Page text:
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The Wellcome Trust Centre for Human Genetics

The Wellcome Trust Centre for Human Genetics (WTCHG) is a research institute of the University of Oxford, funded by the University, the Wellcome Trust and numerous other sponsors.

The Wellcome Trust Centre for Human Genetics (WTCHG) is a research institute of the University of Oxford, funded by the University, the Wellcome Trust and numerous other sponsors.


Its scientific objective is to explore all aspects of the genetic susceptibility of disease, including the understanding of how DNA variants contribute to the risk of disease in the population. Research activities include bioinformatics, cardiovascular disease, genomics, immunity and inflammation, metabolism, neurogenetics, statistical genetics and transgenics.


Since 1999 the WTCHG has been based in the Henry Wellcome Building of Genomic Medicine, which is located on the University of Oxford's Old Road Campus. The WTCHG houses more than 400 occupants spread over three floors.


The original fire alarm and detection system installation, which was more than 10 years old, was in need of replacement. This was driven not only by the age of the system, but by the dwindling availability of spares, very significant costs involved with all maintenance and attendance issues, all of which was brought about by the need for full reliance upon a particular manufacturer because the system was closed protocol.


The University of Oxford Safety Office insists upon open protocol systems, together with commonality of equipment. The reason for this requirement is to be able to have a central maintenance contract with a competent contractor for the whole of the University estate, negating any problems with accessing software or equipment availability. The use of Hochiki devices and Kentec control panels for all replacement and new systems has been the norm for the past twenty years.


Oxfordshire based Pyrotec Services was asked to look at the existing system with a view to total replacement, which included renewing all existing devices and control panels, the retention wherever possible of all existing wiring, the provision of loop powered sounders, the enhancement of detection coverage, and improvement of access for maintenance purposes in certain areas, particularly within ceiling voids and lift shafts.


Following detailed proposals and costs the installation of a new analogue addressable fire alarm and detection system was agreed and funded by the University Safety Office. It was agreed that the new system be based around the Enhanced Systems Protocol (ESP). Paul Adams, Hochiki's marketing manager, comments, ‘ESP is a robust total communications solution for intelligent fire detection and fully integrated systems. It has a multi-purpose structure that provides the flexibility and expansion to accommodate simple addressable systems through to integrated building management and safety systems. It is a robust system and perfectly suited for organisations such as WTCHG, where maximum reliability and minimum disruption from unwanted alarms are essential.'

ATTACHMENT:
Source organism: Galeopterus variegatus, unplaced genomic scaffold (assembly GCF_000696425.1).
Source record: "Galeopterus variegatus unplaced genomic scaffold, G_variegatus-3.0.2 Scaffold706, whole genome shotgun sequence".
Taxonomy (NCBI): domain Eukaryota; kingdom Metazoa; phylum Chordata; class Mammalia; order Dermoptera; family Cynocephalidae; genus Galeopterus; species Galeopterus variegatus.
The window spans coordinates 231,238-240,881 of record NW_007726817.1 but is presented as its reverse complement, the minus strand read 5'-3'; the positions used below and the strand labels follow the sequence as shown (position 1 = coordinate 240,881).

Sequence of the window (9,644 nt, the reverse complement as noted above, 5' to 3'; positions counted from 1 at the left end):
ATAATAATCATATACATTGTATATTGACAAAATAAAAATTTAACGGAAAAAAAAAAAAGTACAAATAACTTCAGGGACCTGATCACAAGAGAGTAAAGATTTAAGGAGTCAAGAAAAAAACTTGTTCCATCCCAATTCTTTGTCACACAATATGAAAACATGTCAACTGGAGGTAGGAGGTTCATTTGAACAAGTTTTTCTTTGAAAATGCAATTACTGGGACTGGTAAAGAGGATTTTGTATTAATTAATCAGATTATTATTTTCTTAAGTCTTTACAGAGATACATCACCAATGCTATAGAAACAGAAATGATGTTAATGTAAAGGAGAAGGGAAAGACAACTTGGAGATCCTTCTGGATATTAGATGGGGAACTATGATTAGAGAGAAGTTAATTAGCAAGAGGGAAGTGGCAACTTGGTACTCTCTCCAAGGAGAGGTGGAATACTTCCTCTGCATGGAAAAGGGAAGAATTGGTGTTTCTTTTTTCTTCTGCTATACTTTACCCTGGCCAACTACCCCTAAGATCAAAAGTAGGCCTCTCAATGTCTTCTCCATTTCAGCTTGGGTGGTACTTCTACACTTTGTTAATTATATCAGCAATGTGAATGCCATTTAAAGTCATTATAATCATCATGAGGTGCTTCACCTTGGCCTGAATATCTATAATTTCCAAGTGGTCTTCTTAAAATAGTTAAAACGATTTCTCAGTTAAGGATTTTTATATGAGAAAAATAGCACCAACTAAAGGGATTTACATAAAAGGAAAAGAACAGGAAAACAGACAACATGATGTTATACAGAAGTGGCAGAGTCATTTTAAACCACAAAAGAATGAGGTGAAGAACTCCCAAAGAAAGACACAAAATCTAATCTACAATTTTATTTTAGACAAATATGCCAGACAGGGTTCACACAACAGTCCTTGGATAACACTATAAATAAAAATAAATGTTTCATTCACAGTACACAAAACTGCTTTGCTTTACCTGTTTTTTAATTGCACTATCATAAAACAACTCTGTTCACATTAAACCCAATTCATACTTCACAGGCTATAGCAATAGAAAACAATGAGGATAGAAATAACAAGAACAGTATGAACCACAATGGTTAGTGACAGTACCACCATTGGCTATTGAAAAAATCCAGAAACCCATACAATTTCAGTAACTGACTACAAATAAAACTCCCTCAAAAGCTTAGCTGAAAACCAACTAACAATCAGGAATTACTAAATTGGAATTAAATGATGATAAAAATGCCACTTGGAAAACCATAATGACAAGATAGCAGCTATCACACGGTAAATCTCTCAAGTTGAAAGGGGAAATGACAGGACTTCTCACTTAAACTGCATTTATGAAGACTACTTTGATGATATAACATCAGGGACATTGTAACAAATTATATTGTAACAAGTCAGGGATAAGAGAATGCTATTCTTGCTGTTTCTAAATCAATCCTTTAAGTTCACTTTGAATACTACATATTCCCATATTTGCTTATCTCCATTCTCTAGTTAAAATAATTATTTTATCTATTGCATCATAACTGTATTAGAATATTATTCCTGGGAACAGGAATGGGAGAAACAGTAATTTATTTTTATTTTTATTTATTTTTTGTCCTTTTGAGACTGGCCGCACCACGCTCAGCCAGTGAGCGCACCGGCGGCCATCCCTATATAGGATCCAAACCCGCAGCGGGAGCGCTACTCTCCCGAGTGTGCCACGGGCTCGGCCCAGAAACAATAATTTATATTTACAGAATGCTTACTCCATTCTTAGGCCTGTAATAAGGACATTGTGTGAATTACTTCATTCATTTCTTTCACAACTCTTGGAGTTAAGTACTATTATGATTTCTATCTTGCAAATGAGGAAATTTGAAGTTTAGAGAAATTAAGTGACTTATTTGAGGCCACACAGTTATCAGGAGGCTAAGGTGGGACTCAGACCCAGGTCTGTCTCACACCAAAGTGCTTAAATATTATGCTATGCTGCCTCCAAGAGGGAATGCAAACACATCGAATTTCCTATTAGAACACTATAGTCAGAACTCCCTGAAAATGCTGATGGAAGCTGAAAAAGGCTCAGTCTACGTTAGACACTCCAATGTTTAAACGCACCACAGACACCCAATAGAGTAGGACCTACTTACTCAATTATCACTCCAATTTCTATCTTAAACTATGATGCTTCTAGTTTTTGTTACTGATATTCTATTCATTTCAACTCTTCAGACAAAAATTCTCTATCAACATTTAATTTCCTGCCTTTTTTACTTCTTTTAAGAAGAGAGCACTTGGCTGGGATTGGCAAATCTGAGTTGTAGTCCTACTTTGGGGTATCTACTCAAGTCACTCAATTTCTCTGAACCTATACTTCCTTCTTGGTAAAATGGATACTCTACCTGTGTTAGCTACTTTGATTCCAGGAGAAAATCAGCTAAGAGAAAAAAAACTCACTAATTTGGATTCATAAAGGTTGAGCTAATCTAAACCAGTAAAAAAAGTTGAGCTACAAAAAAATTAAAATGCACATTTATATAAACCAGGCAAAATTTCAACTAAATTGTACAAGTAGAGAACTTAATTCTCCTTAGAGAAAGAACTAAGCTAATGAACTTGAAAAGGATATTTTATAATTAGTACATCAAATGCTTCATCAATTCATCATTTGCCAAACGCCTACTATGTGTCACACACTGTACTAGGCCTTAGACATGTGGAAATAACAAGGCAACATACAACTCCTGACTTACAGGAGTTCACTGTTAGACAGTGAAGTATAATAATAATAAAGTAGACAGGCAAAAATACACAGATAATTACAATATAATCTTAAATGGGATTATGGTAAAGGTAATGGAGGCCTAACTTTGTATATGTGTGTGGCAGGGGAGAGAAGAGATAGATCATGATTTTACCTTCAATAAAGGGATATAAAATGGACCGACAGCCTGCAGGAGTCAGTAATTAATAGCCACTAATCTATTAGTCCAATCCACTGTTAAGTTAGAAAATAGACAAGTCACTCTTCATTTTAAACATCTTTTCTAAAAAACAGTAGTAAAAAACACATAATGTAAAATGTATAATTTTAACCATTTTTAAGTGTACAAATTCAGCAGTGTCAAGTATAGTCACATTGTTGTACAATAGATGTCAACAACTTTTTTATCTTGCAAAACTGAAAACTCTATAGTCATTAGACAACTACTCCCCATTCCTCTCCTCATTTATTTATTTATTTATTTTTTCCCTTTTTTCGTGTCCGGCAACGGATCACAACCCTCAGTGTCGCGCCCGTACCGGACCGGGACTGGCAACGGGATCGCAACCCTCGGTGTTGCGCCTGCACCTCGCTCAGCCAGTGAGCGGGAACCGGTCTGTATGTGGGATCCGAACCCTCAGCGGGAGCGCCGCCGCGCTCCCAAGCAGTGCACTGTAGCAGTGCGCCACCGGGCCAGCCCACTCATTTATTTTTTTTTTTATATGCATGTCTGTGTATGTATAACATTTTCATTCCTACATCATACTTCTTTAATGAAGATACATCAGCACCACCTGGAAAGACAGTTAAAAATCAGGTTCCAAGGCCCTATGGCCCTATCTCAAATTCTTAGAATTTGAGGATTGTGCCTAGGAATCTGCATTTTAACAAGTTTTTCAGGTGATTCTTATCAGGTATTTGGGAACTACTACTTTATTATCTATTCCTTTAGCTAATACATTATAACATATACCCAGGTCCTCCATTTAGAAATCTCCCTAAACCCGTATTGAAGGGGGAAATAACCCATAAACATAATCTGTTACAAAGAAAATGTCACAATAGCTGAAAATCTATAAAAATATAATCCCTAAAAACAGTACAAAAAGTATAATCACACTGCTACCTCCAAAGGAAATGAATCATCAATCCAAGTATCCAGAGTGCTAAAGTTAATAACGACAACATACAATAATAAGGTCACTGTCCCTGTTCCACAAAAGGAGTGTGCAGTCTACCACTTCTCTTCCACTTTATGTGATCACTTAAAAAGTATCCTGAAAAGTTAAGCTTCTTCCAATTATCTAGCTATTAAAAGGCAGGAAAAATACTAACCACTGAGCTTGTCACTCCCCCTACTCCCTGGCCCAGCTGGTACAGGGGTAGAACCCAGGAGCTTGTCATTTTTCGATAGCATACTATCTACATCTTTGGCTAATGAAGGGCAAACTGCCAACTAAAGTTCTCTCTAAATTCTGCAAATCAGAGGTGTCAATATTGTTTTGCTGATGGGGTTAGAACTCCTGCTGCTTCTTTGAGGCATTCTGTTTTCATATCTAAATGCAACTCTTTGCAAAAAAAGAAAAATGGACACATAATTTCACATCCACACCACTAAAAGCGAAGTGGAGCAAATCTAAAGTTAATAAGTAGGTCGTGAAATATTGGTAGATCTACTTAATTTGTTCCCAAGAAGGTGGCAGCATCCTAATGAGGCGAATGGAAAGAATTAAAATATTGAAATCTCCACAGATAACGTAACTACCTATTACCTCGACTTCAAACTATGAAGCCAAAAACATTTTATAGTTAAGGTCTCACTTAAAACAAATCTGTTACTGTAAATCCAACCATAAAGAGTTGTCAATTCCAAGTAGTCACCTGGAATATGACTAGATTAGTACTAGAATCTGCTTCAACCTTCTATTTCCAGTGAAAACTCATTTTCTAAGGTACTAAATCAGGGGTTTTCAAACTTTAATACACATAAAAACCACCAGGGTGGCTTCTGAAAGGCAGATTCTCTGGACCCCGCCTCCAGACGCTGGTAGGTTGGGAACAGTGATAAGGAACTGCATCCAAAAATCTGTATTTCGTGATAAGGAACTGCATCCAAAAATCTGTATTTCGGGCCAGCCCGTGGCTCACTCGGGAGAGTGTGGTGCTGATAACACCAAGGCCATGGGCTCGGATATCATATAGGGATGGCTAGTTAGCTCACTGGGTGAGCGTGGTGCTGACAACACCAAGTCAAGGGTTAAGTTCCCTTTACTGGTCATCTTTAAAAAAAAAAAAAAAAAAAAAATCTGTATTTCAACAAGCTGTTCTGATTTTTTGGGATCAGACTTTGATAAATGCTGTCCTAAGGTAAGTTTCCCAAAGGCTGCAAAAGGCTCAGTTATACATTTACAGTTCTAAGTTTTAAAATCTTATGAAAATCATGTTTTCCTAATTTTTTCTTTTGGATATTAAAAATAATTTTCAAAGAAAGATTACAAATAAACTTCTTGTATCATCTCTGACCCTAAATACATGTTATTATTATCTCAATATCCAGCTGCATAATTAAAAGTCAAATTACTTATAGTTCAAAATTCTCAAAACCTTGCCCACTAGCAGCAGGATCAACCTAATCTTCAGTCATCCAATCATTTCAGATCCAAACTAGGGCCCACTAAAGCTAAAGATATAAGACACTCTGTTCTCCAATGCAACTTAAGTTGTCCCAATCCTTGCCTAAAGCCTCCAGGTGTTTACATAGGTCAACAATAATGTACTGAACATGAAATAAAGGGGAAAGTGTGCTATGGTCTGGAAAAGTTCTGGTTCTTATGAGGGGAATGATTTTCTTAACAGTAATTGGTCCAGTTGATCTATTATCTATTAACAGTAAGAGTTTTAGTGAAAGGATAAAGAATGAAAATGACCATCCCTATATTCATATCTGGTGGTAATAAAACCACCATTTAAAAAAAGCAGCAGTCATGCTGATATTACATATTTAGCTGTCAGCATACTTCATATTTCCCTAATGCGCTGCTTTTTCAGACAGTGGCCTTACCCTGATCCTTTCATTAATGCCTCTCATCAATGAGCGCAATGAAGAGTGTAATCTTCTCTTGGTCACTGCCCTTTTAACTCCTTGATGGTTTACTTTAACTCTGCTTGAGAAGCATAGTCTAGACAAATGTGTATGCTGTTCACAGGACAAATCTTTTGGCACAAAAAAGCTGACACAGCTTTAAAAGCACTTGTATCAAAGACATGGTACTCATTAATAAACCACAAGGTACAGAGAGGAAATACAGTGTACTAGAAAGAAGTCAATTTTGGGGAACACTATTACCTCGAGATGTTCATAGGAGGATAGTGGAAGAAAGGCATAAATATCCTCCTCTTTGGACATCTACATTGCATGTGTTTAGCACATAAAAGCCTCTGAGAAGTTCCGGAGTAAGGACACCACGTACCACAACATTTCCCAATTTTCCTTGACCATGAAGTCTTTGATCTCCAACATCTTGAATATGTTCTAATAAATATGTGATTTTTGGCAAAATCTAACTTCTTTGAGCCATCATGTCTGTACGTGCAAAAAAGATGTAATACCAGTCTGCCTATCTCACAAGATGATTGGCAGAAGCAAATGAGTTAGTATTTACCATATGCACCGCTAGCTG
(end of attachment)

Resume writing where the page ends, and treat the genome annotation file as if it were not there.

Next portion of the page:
The project involved installing a 12 loop, 96 zone, analogue control panel and associated devices utilising the existing cabling infrastructure. Approximately 1,000 devices were installed including nearly 500 intelligent multi-heat sensors, which incorporate a variable temperature heat element and a rate of rise heat element – both of which are controlled from the control panel, allowing either one or both elements to be active in making the fire decision.


Asked why multi-sensors were the preferred option, Pyrotec's Paul Slater comments: “Due to the diversity of work being carried out at WTCHG, it was important to have the option of being able to switch between detection modes on a daily basis. This provides versatility without compromising on safety.


“Access for visual inspection and the maintenance of smoke and heat detectors is essential. The University of Oxford Safety Office specifies that if point detection cannot be installed within a lift shaft in a manner that allows safe access (without the need to stand or ride on the lift car roof) a single zone air-sampling detector is to be installed outside the shaft with a short run of pipe work into the shaft. Consequently this requirement resulted in the installation of an Hochiki FIRElink aspirating system”.


As a result of careful planning the installation went very smoothly and was completed with minimal disruption to the activities within the building. Fire detection cover was maintained 24/7 during the installation by carefully interfacing between the new and old systems as the work progressed.


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